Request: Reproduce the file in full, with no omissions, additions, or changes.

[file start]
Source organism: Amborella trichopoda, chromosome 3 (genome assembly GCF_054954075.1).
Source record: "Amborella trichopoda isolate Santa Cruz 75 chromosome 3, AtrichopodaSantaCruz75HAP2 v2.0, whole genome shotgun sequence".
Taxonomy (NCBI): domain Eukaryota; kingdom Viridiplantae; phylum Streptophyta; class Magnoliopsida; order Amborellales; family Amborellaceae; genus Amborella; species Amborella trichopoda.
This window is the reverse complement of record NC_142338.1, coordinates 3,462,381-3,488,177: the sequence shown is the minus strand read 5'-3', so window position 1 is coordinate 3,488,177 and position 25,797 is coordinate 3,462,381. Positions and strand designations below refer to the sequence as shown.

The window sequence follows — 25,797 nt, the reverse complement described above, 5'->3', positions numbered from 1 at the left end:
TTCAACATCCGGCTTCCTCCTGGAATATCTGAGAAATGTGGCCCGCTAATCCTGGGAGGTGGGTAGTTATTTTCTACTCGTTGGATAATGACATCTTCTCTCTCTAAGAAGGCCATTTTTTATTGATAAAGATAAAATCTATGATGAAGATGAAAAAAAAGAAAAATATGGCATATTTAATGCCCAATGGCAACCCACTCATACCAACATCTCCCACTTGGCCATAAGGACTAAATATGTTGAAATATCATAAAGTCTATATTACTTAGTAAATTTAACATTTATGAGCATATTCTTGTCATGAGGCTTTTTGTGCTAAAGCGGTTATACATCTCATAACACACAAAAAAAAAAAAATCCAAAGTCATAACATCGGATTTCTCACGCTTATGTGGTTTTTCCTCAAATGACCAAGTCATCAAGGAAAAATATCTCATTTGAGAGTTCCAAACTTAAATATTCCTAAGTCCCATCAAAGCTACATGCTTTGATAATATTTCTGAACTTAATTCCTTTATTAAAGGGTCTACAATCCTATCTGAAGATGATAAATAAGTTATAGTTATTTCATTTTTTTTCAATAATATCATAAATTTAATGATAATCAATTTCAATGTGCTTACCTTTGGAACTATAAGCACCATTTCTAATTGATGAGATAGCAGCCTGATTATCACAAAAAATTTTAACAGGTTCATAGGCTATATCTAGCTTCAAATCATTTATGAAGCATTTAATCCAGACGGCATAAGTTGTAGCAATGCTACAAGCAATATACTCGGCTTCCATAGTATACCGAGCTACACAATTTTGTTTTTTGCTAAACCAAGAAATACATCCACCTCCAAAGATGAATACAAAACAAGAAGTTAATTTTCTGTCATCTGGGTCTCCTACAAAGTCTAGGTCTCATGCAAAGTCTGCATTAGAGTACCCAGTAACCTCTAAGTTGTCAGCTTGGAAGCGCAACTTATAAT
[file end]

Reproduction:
Source organism: Amborella trichopoda, chromosome 3 (genome assembly GCF_054954075.1).
Source record: "Amborella trichopoda isolate Santa Cruz 75 chromosome 3, AtrichopodaSantaCruz75HAP2 v2.0, whole genome shotgun sequence".
Taxonomy (NCBI): domain Eukaryota; kingdom Viridiplantae; phylum Streptophyta; class Magnoliopsida; order Amborellales; family Amborellaceae; genus Amborella; species Amborella trichopoda.
This window is the reverse complement of record NC_142338.1, coordinates 3,462,381-3,488,177: the sequence shown is the minus strand read 5'-3', so window position 1 is coordinate 3,488,177 and position 25,797 is coordinate 3,462,381. Positions and strand designations below refer to the sequence as shown.

The window sequence follows — 25,797 nt, the reverse complement described above, 5'->3', positions numbered from 1 at the left end:
TTCAACATCCGGCTTCCTCCTGGAATATCTGAGAAATGTGGCCCGCTAATCCTGGGAGGTGGGTAGTTATTTTCTACTCGTTGGATAATGACATCTTCTCTCTCTAAGAAGGCCATTTTTTATTGATAAAGATAAAATCTATGATGAAGATGAAAAAAAAGAAAAATATGGCATATTTAATGCCCAATGGCAACCCACTCATACCAACATCTCCCACTTGGCCATAAGGACTAAATATGTTGAAATATCATAAAGTCTATATTACTTAGTAAATTTAACATTTATGAGCATATTCTTGTCATGAGGCTTTTTGTGCTAAAGCGGTTATACATCTCATAACACACAAAAAAAAAAAAATCCAAAGTCATAACATCGGATTTCTCACGCTTATGTGGTTTTTCCTCAAATGACCAAGTCATCAAGGAAAAATATCTCATTTGAGAGTTCCAAACTTAAATATTCCTAAGTCCCATCAAAGCTACATGCTTTGATAATATTTCTGAACTTAATTCCTTTATTAAAGGGTCTACAATCCTATCTGAAGATGATAAATAAGTTATAGTTATTTCATTTTTTTTCAATAATATCATAAATTTAATGATAATCAATTTCAATGTGCTTACCTTTGGAACTATAAGCACCATTTCTAATTGATGAGATAGCAGCCTGATTATCACAAAAAATTTTAACAGGTTCATAGGCTATATCTAGCTTCAAATCATTTATGAAGCATTTAATCCAGACGGCATAAGTTGTAGCAATGCTACAAGCAATATACTCGGCTTCCATAGTATACCGAGCTACACAATTTTGTTTTTTGCTAAACCAAGAAATACATCCACCTCCAAAGATGAATACAAAACAAGAAGTTAATTTTCTGTCATCTGGGTCTCCTACAAAGTCTAGGTCTCATGCAAAGTCTGCATTAGAGTACCCAGTAACCTCTAAGTTGTCAGCTTGGAAGCGCAACTTATAAT